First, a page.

Decked out in T-shirt and tennis shorts, Howard Atkins, the chief financial officer for Wells Fargo & Co., balances precariously on two wobbly wooden planks stretched between two boxes. If he and the dozen other corporate honchos gathered on a sun-splashed lawn at a luxury hotel in Sonoma, California, successfully have worked as a team, Atkins will make it across the jerrybuilt bridge without falling off. With a final lunge, he triumphantly makes it to the other side. His team of senior financial execs clap and cheer.
The banking leaders are part of a larger group of 73 financial executives, risk managers, accountants and group presidents that Atkins has pulled together for team-building exercises during a three-day retreat that also included more conventional business meetings with reports and presentations. The top company players are participating in seemingly silly activities for a serious purpose: improving teamwork to achieve better business results. Atkins describes them as "very high-powered, very capable, very technically skilled, very competitive people."
Although they are top performers, the CFO says he wants an even higher level of performance. "They are very individualistic in their approach to their work," he says. "What I have been trying to do is get them to see the power of acting more like a team." By the end of the day, Atkins is clearly pleased. "It’s really a terrific success," he says, adding that Wells Fargo in recent quarters is showing double-digit gains in income and earnings, which he credits in large part to the bank’s people programs. "Success more often than not is a function of execution, and execution is really about people, so we invest pretty heavily in our people."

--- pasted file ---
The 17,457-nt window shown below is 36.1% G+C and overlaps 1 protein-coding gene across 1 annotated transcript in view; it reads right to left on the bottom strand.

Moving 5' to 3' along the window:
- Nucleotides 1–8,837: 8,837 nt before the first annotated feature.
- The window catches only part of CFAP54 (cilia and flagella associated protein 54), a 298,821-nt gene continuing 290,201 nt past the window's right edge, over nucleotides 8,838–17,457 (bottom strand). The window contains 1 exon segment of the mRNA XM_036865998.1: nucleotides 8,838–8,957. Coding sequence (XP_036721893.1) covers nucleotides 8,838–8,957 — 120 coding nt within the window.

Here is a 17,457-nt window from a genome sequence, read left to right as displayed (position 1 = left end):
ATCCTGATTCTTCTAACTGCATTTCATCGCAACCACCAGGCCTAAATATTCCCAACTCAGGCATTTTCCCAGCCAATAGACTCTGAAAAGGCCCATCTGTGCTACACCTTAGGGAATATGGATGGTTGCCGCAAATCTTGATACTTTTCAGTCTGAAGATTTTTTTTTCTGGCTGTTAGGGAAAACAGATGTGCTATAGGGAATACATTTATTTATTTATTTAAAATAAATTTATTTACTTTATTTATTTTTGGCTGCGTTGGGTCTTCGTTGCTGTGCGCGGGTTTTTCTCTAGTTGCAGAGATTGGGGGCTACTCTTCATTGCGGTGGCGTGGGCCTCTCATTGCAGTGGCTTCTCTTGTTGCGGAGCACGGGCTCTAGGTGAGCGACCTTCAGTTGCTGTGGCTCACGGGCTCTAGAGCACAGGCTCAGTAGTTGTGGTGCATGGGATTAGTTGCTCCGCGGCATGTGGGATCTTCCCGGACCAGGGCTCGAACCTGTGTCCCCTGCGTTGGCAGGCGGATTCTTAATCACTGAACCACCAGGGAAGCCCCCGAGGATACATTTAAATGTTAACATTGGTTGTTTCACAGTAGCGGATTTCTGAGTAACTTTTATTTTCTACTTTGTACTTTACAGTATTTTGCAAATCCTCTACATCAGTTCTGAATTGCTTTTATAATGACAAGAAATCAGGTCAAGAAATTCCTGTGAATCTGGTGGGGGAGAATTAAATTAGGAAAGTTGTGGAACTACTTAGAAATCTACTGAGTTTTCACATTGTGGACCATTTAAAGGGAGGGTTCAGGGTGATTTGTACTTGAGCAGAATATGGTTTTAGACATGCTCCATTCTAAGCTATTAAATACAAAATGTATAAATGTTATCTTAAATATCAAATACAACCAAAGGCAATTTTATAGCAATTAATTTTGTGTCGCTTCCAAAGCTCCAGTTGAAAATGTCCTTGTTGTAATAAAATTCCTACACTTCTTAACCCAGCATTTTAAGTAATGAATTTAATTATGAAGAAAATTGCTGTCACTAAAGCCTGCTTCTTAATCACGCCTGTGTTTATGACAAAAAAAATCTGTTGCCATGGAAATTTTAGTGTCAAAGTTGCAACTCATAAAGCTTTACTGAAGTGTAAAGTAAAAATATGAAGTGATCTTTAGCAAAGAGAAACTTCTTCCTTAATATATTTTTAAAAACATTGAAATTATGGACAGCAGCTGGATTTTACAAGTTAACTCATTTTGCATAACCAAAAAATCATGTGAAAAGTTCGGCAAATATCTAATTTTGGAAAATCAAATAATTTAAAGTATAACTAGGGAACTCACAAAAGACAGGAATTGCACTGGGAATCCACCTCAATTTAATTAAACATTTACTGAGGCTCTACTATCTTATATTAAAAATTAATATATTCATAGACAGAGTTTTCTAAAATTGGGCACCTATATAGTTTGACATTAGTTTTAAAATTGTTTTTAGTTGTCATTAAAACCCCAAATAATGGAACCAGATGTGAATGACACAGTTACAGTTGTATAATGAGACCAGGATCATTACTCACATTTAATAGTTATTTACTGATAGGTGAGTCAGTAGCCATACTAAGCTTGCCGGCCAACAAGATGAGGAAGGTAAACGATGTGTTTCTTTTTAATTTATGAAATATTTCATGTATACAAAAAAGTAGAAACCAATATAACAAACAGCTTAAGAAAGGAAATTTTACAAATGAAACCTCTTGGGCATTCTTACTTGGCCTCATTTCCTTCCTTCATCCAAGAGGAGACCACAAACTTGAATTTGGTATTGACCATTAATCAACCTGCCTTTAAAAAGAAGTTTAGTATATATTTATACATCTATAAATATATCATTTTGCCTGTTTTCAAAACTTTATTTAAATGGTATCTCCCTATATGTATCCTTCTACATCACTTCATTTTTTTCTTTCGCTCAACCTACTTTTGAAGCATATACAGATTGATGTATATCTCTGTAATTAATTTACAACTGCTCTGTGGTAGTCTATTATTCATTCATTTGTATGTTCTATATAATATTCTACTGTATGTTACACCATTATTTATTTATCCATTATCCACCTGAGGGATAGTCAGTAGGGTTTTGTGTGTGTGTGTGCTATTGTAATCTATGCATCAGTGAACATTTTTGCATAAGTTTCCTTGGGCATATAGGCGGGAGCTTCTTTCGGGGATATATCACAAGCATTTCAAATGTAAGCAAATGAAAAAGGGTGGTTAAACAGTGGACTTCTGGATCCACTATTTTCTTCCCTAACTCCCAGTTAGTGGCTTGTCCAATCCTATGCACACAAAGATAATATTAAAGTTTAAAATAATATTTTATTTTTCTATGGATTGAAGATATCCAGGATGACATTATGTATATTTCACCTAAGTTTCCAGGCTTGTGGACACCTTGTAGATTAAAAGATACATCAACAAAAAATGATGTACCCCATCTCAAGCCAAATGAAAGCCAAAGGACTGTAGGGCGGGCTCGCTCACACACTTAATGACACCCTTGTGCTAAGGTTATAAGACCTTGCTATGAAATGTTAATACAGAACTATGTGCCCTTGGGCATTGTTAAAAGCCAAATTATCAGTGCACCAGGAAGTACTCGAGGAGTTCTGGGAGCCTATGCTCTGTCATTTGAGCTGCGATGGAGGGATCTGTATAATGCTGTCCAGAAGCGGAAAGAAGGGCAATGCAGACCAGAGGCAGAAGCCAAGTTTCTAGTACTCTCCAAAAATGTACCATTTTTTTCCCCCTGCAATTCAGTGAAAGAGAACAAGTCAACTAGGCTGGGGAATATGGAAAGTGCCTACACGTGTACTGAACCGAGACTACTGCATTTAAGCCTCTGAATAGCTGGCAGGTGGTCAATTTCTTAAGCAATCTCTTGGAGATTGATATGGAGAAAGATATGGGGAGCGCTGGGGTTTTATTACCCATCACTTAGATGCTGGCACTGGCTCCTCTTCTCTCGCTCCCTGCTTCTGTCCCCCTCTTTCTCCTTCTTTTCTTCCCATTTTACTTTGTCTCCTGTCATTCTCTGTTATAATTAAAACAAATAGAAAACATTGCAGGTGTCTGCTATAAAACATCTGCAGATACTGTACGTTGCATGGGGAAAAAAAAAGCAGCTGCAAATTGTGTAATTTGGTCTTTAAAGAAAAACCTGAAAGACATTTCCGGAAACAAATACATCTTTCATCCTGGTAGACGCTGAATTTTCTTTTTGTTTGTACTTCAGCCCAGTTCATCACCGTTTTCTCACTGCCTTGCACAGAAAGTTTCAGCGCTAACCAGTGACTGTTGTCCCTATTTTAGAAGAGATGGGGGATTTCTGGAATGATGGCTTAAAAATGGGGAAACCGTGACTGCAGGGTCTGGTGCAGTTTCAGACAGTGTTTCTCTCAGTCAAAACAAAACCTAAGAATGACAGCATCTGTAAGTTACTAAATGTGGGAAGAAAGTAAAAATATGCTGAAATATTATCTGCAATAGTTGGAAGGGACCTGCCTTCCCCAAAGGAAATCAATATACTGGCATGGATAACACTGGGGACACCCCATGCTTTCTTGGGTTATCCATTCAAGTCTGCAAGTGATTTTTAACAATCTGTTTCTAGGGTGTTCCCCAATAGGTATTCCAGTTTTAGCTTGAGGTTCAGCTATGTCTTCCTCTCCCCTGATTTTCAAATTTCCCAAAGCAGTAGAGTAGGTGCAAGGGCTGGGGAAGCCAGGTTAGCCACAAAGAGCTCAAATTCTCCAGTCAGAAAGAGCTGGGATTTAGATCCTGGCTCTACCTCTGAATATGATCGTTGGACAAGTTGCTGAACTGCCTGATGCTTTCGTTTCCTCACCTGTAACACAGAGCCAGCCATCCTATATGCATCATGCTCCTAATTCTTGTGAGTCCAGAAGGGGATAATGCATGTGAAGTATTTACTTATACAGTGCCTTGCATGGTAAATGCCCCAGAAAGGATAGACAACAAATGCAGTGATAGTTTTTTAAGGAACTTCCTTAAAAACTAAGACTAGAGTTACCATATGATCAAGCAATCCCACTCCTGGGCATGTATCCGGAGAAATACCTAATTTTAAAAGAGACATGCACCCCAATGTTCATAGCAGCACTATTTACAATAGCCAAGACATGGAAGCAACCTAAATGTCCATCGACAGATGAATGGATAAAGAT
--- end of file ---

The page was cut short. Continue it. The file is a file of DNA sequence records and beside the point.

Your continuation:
When business is down
While Atkins chose relatively low-stress challenges involving activities such as balancing on planks, building tents blindfolded and stepping through complex webs of ropes, other companies use whitewater rivers, rock walls, treetop rope bridges and even fire pits as metaphors for the business world. The idea is to get people out of the office, stretch their boundaries and create some fun, all the while reinforcing serious messages like the value of team-building and pushing personal limits. But the value of off-site retreats and physically challenging exercises is a source of considerable debate, particularly in a weak economy that puts extra scrutiny on every discretionary program that can’t show solid ROI. Retreats are billed as leadership training, brainstorming or strategic thinking, but can those really be accomplished on a mountain climb, a fire walk or a whitewater rafting trip? Are companies building loyalty? Or lawsuits over seared soles and dunked human-resources directors?
Retreat reputations were also called into question last month with the resignation of U.S. Postal Service Inspector General Karla Corcoran. She was accused of wasting public money on $1 million-a-year retreats at which employees dressed in costume, participated in mock trials and recorded testimonials to Corcoran.